There are a lot of advantages to the age of the internet; the ability to easily find people with common interests half a world away, massive amounts of information available around the clock, and an endless supply of funny cat pictures. It's also been a boon to comic book fans. Character histories are laid out in detail on any number of different pages, there are online venues eager to sort out the various numbering reshuffles, and it's possible to buy just about any issue of any comic just by typing its name and number into Google and following it to an eBay link.
One of the purest, and meanest, joys of the internet is the ability to watch a multiple car crash of an internet argument pile up, comment by comment. Watching a fan fight may not be a new way of experiencing schadenfreude, but it's one that has massively improved since the invention of the internet. Let's take a look at how the internet turned arguments from random occurrence to spectator sport.
The beauty and horror of the internet is its relative anonymity. The fact that people say things online that they would never dare saying in person is -- well -- both true and what anyone on the receiving end of an internet smack-down says. It's also beside the point. People routinely adjust their speech in order to minimize consequences. No one talks to their boss the way they talk to their friends. That's hardly new.
What the internet gives us is the near-unprecedented ability to witness a hissing, spitting, hair-puller of a fight without ever having to get personally involved. A bickering married couple at the next table over is a good way to spend time while waiting for friends at a coffee shop, until they start asking you to take sides, or giving you the stink eye.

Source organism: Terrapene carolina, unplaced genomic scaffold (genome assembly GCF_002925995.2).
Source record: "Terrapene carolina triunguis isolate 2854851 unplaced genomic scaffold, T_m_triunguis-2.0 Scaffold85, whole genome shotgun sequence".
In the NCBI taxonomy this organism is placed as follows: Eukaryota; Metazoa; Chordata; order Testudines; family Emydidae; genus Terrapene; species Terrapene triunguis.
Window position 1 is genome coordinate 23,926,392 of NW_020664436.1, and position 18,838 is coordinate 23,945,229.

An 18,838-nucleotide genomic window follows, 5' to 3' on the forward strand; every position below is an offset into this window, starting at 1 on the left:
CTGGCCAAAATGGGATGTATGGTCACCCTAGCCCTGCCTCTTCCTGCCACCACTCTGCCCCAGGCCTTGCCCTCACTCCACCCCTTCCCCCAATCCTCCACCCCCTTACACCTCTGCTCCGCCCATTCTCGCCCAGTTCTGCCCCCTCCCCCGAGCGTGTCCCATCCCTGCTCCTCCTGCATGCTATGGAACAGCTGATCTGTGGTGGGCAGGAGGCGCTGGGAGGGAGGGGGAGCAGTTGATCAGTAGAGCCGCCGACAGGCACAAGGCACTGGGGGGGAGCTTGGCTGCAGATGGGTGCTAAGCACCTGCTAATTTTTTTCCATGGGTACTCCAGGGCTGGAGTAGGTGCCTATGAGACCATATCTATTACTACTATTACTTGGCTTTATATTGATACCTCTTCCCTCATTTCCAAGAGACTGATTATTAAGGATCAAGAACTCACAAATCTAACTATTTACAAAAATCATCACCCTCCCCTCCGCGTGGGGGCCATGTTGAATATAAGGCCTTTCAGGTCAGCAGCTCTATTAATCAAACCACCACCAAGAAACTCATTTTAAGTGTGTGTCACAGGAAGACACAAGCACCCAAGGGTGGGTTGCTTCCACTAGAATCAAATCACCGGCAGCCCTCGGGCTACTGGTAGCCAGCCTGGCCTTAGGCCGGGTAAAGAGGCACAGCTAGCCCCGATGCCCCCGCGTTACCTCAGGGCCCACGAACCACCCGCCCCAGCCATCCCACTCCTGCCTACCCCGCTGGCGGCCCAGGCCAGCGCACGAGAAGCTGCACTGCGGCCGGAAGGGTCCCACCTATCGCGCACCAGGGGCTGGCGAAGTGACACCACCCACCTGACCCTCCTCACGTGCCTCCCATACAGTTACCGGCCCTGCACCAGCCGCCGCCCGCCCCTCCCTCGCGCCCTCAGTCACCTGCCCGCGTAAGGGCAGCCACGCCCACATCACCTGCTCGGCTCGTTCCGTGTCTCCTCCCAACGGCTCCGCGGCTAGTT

But not only is an internet fight safe to watch, it's also safe to come back to again and againr, and this is the second great and terrible part of the internet. Most of us have to subsist on little snippets of drama; an accusation here, a passive-aggressive snipe there, maybe even a self-pitying soliloquy or two, if it's a long wait for the bus. No background, no details, and no verification. But on the internet, everything sticks around. Not only does that make for longer, more interesting fights, but it allows for some delicious 'gotcha' moments when someone decides to deny what another person has a screen capture of.
The best thing about the internet, though, is the fact that absolutely everyone is on it. It doesn't matter how high up one party is, and how low down the other one happens to be, there's still a chance that everyone sees everything -- unless they're the President and you are on Twitters. Nothing heats up an argument like the creator who sparked it wading in, swinging in every direction.
This is often the best part of the internet fight, partly because it makes the fight more than just a couple of geeks fighting on the internet, but mostly because it often invalidates the first principle of the internet, and of this post. Anonymity does not always make people into jerks. Even if a creator is never going to know their name, a surprising amount of people suddenly change their tune when they're talking to one. Sometimes that makes for the best conclusion. Sure, escalation is fun, too, particularly when you're not a fan of the creator in question, but it's also fascinating to see someone suddenly turn the tide of a pointless fight. When handled the right way, issues get explained, grudges get cleared up, and everyone ends the fight better off than how they started. What can I say? I'm a comics fan. I may love a fight, but I'm a sucker for a happy ending.